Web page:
They grow fast and large, so can crayfish drive Australia's next seafood boom?
They are considered a high-end "white tablecloth" product and global demand for redclaw crayfish — native to northern Australia — is growing at a rapid rate.
Now a north Queensland company in the process of patenting technology to increase hatching rates for crayfish eggs could change the face of Australian aquaculture.
Australian Crayfish Hatchery (ACF), based in Townsville, has developed an in vitro embryo incubation method for redclaw crayfish, producing thousands of juveniles each breeding.
Marine biologist Lisa Elliot from ACF said the industry's grow-out farmers had been hampered in the past by inefficient on-farm breeding processes that suffered large production losses.
"We've actually been able to take the eggs from the females, hatch them and produce craylings, baby crayfish, at a known age and number," Dr Elliot said.
"The major problem in the past was that production of seedstock was an ad-hoc affair. Mum and dad were put in ponds and the hope was they produced offspring."
Redclaw farmer Andy Gosbell, of Gympie, said the collaboration with hatcheries like ACF would be critical to the industry's growth.
"For redclaw farms to boom, and this industry will boom with this new technology, they need to go to a grow-out phase and let someone else do the breeding," he said.
"That way, you literally can do two crops a year instead of one every 12 months."
Dean Jerry, Director of the ARC Research Hub for Advanced Prawn Breeding based at Townsville's James Cook University, said the breakthrough was a big win for the industry.
"One of the bottlenecks in the past has been the production of large numbers of high-quality seedstock for aquaculture production," Professor Jerry said.
"The hatchery in Townsville will go a long way to providing a stable and high-quality supply off craylings to supply the domestic and potentially international industry.
"Like any aquaculture industry, success often depends on having access to juveniles."
Red claw opportunity
In a climate-controlled breeding facility on the outskirts of Townsville, tens of thousands of eggs are hatched to about 10 millimetres in size.
From there, farms in southern Queensland buy the craylings in where they are grown out to a table-sized product of up to 600 grams in weight.
Dr Elliot, who previously worked in prawns and marine fish industries, said the crayfish — indigenous to northern Australia — was an ideal species for aquaculture.
"They don't need a high fish-meal diet, the feed that they eat can be vegetable clippings, or detritus from the pond bottom," she said.
Mr Gosbell said the ability to move from a breeding/farming operation to solely farming would boost his production.
"I've purchased quite a few crayfish over the last couple of years," he said.
"At the moment, realistically, probably only a third of my farm is producing crayfish for sale.
"The rest is breeding ponds, egg-bearer ponds and juveniles. If I could go from two hectares of grow-out to five hectares, I could do three times the production."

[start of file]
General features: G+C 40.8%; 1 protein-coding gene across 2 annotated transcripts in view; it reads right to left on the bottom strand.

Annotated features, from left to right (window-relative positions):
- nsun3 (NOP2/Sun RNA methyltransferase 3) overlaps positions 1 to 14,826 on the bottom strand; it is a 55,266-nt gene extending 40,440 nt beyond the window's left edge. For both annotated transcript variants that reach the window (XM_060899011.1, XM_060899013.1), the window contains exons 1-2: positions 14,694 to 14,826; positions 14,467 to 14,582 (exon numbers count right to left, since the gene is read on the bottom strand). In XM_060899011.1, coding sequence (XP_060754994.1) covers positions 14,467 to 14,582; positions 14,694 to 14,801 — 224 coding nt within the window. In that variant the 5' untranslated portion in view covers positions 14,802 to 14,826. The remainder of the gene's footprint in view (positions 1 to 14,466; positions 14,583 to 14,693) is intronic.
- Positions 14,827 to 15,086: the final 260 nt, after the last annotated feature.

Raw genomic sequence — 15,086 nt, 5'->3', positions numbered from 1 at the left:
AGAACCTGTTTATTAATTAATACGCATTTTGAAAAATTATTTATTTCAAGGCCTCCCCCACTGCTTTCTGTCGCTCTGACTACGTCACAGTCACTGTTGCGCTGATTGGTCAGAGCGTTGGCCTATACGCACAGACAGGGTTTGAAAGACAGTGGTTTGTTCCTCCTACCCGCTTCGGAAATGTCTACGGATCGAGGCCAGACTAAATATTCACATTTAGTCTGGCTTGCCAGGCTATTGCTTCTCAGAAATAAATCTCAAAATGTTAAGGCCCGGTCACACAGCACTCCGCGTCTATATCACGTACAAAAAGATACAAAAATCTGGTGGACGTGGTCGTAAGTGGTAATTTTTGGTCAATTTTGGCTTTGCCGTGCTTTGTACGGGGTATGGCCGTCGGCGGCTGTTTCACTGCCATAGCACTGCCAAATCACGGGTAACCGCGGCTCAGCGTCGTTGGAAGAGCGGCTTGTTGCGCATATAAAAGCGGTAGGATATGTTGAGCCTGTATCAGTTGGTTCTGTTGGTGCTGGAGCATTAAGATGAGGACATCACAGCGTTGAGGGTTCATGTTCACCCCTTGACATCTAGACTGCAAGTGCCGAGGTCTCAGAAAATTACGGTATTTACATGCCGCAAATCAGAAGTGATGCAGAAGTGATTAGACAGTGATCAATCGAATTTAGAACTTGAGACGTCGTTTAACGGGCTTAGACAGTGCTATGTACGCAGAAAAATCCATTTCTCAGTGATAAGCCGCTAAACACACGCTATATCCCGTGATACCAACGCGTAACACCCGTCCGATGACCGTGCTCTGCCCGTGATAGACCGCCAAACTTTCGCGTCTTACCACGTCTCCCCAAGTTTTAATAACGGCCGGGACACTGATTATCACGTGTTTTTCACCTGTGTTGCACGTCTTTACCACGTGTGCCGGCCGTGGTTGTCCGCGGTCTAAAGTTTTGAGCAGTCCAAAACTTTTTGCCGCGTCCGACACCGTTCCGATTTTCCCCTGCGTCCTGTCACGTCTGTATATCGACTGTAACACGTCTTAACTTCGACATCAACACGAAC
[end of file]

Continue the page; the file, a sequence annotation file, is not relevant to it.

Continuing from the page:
Professor Jerry said the potential of the species as a growth aquaculture industry hinged on the level of investment over the coming years.
"What the industry does need is one or two champion companies to start producing the species at an industrial scale," he said.
"This will certainly help with marketing and consumer awareness of the product.
"Australian aquaculture is pretty advanced as an industry as a result of very active research and development programs.
"This has to be the way given the forces that impact on the industry including high costs of labour and operating, strict environmental compliance, international competition and high biosecurity."
Mr Gosbell said he would need to streamline and improve the grow-out process to reach the potential of his farm.
"At the end of the day, I'm trying to learn how to maximise the survival of them, they're highly carnivorous when they're little," he said.
"They're vulnerable to themselves, to dragonfly larvae, to all sorts of things that grow in the ponds.
"It could be habitat change, it could be how to start the pond with enough substrate so they can eat and be sheltered."
Mr Gosbell said he also hoped the cost of the craylings would reduce to less than 10 cents each, to cover losses in the early stages.
"I understand everyone's go to make a living. I want them to grow with us, but I think it's going to have to be a joint thing where we both grow."
Interest from the United States and China was increasing according to ACF, due to the crayfish's large size and international protein demand.
"China wants hundreds of thousands of tonnes of these animals a year and we only produce 70 tonnes in Australia," Dr Elliot said.
"They're viewed as a high-end, white tablecloth product."
While the technology to breed redclaw crayfish was utilised for commercial purposes, Dr Elliot said the process could be used for preserving endangered crustaceans too.
"The technology we're using is also able to store genetic material," she said.
"For conservation, there's quite a few endangered freshwater crayfish species across Australia, the hatchery technology can be used culture these species and conserve genetic lines."